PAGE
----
If you are a veteran of projects involving translation of your MadCap Flare content, you know the drill:

  • Zip up your Flare project
  • Upload it to your translation provider’s FTP or project portal
  • Explain to your translation provider what you need for your current project

It sounds simple enough, but factor in busy schedules, aggressive delivery timelines, and a constant workflow (can we say “agile”?) and these three steps can become cumbersome. The name of the game in today’s localization workflow is “continuous localization”. When it comes to your company’s core product, continuous localization of small subsets of UI strings for your app is an absolute requirement. The localized versions of the interface can tolerate no gaps in localization. User help and documentation are a bit more forgiving—to a point.

The critical nature of UI localization makes the higher cost of continuous localization—due to smaller translation volumes and faster turnarounds—a justifiable expense. While user help and related product documents are not as time-critical and do not drive revenue, it means that the additional cost and effort of maintaining a continuous workflow—at least at a cadence like UI localization—is not as easily justified. It makes more sense to do the translation in larger chunks and at a slower cadence.

“Git” Connected

Manually monitoring your Flare project and deciding when to proceed with a round of translation is another administrative burden you may want to avoid. A time and cost-effective solution is to use a Git repository to store and share your Flare project with your translation provider. For this solution to be most beneficial it is important that your translation partner’s translation management system can connect to your version control repository. The goal is to minimize the setup and lead time to translation and take the churn out of initiating your translation projects.

“Git” Started

Setting up the infrastructure you will need is easy:

  1. Set up a Git account (e.g. GitLab or GitHub)
  2. Upload your Flare project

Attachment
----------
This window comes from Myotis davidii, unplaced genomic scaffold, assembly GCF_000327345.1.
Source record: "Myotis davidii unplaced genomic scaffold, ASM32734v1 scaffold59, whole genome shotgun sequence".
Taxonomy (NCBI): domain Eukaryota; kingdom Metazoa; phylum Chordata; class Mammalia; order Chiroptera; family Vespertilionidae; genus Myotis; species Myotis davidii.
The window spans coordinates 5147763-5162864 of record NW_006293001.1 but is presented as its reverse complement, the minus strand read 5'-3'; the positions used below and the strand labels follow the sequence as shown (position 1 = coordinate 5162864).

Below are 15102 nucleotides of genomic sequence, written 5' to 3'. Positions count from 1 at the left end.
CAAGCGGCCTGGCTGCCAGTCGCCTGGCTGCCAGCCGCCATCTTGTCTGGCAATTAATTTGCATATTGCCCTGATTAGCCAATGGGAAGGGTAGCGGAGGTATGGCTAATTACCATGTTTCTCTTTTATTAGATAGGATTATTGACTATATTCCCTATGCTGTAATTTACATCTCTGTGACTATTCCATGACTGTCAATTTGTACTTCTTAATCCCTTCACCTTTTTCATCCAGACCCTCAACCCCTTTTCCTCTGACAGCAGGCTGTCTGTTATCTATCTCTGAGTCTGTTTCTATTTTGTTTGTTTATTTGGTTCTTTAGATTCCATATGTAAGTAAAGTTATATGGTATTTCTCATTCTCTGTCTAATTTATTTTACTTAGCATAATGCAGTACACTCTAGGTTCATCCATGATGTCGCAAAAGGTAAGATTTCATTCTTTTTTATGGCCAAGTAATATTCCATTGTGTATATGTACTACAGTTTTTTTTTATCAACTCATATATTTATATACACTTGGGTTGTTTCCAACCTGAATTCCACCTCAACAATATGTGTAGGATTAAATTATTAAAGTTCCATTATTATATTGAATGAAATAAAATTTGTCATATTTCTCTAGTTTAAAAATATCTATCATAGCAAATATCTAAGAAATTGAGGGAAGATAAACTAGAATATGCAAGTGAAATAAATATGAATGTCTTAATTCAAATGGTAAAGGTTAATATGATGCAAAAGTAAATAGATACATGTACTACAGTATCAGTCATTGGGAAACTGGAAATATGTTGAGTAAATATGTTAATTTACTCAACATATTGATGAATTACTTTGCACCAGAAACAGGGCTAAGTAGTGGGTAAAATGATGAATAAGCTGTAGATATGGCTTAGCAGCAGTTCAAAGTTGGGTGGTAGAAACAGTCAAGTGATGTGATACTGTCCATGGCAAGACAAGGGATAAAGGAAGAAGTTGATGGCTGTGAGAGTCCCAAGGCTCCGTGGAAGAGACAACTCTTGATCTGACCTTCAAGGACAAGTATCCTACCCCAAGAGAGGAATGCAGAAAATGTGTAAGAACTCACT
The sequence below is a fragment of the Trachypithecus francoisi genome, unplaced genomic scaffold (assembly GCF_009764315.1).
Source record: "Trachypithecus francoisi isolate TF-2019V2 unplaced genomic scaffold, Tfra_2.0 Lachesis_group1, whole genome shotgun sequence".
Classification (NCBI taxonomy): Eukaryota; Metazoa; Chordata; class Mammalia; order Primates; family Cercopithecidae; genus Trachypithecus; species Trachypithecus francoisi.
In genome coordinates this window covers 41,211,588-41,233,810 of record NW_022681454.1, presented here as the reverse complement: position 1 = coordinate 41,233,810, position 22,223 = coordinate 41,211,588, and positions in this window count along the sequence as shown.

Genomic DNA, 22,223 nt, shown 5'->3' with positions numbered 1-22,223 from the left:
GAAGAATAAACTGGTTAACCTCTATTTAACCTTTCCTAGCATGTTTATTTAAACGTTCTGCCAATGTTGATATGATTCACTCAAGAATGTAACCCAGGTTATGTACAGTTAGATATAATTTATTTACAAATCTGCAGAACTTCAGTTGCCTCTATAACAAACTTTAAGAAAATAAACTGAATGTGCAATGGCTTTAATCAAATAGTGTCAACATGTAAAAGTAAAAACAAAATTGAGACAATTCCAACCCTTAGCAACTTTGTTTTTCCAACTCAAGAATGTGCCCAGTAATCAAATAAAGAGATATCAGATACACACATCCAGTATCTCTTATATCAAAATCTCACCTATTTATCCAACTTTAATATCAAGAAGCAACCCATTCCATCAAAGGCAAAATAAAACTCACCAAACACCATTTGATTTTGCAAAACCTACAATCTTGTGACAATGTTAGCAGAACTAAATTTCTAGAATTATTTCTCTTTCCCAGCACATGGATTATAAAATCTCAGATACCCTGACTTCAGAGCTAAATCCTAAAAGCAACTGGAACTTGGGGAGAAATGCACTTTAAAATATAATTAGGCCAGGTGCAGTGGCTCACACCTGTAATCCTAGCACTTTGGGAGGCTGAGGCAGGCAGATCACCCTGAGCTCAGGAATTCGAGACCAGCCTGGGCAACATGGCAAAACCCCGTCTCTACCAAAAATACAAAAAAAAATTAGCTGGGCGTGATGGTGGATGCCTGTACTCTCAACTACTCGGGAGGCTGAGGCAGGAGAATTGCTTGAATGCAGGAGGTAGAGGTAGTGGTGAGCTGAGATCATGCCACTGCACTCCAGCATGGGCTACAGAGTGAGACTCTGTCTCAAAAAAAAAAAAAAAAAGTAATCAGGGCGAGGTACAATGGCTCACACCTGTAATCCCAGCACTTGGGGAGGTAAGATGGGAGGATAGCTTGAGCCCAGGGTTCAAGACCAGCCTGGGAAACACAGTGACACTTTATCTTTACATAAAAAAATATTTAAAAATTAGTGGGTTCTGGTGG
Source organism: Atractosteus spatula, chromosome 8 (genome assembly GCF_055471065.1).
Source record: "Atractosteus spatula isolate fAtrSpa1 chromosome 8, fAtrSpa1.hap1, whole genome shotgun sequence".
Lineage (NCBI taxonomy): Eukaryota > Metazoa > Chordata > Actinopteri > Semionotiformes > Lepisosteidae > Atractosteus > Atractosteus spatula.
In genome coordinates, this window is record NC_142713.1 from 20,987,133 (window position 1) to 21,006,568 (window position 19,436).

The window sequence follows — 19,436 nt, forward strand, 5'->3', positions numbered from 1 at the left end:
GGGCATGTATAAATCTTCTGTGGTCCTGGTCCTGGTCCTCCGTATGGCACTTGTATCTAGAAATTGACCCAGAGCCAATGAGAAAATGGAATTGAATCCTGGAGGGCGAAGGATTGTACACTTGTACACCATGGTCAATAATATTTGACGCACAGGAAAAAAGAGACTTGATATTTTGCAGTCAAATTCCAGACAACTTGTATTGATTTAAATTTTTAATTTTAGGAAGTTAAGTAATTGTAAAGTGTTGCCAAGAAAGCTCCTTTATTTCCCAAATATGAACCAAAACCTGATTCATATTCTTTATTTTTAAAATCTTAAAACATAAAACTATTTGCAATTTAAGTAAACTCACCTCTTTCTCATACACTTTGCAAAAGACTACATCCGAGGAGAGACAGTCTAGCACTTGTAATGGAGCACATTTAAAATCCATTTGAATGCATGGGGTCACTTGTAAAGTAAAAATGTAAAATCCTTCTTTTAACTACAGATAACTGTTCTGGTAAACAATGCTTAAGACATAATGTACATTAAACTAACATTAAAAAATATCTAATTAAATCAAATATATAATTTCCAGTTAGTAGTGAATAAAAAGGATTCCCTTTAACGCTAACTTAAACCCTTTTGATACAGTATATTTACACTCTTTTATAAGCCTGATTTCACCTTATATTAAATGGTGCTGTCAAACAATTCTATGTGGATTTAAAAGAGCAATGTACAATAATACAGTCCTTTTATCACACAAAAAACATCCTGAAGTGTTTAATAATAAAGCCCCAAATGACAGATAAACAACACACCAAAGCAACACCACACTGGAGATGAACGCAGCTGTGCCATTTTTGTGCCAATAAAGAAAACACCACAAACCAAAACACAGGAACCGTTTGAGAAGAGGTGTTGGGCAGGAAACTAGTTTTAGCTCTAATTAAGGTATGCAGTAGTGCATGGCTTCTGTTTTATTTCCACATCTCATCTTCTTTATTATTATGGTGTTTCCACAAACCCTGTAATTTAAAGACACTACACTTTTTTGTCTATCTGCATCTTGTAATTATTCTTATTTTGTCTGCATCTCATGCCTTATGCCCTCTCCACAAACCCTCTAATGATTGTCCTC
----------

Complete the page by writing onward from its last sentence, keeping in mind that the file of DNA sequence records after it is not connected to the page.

3. Provide the login credentials to your translation provider
  4. Your translation provider connects their TMS (translation management system) to the repository

If you are already using your own source control tool to manage your Flare project, you can connect it to the Git repository and push projects to Git when you are ready to start a translation round.

Preparing Your Content

Another step that should be taken is to prep your Flare project for translation. The goal is to identify which content is translatable and which is not. By using a “Do not translate” file tag at the folder level, for example, it is easy to provide the right project scope to your translation company. It is important that your translation provider knows Flare well and can carry out a thorough assessment of your Flare project and can make the necessary changes when it comes to properly defining conditions and file tags. Their knowledge of Flare and their own TMS should also enable them to prepare proper filters to reliably handle Flare project file types.

Will the Git Approach Work for Your Translation Needs?

Assessing whether a more streamlined workflow using source control and a content-connected translation management system is right for your company is worth a discussion with your translation partner. The discussion should cost nothing and knowing if your translation partner can support a greater level of automation is always good to know. But there are aspects of your Flare projects and your company’s translation needs that will drive whether such an approach will work:

  1. Publishing frequency: if your company only needs to publish translation updates once or twice a year, then it may not be worth the effort of setting up a source control solution. If your publishing schedule is active over each quarter and is consistent throughout the year, then better integration with the translation process is worth it.
  2. If the scope of work for each project/translation cycle varies—either the scope of target languages or documents—this diminishes the benefits you will get from the content connector. But if your menu of languages and document targets are stable then having a source control connection is a must!
  3. If you require that every translation effort be quoted prior to starting work then having Flare in translation-connected source control may not be for you. The process works best with an agreed threshold level for translation for each cycle and that the work is billed upon completion or monthly.

What Will Git Integration Look Like Once Implemented?

Once your Flare project has been uploaded to a Git repository, managing translation projects will get a lot easier.

  1. Your parent and translated projects will reside in Git.
  2. Files and folders marked for translation can be “watched” by your translation provider.
  3. All the benefits of source control now apply to your Flare projects:
    1. Secure
    2. File versions are automatically tracked and managed
    3. Easily accessible
  4. Your administrative work is greatly diminished since you no longer need to move and manage files.

If you are looking to improve the flow and efficiency of your translation projects—especially those that involve MadCap Flare—we would be happy to assist you in evaluating this approach for your company.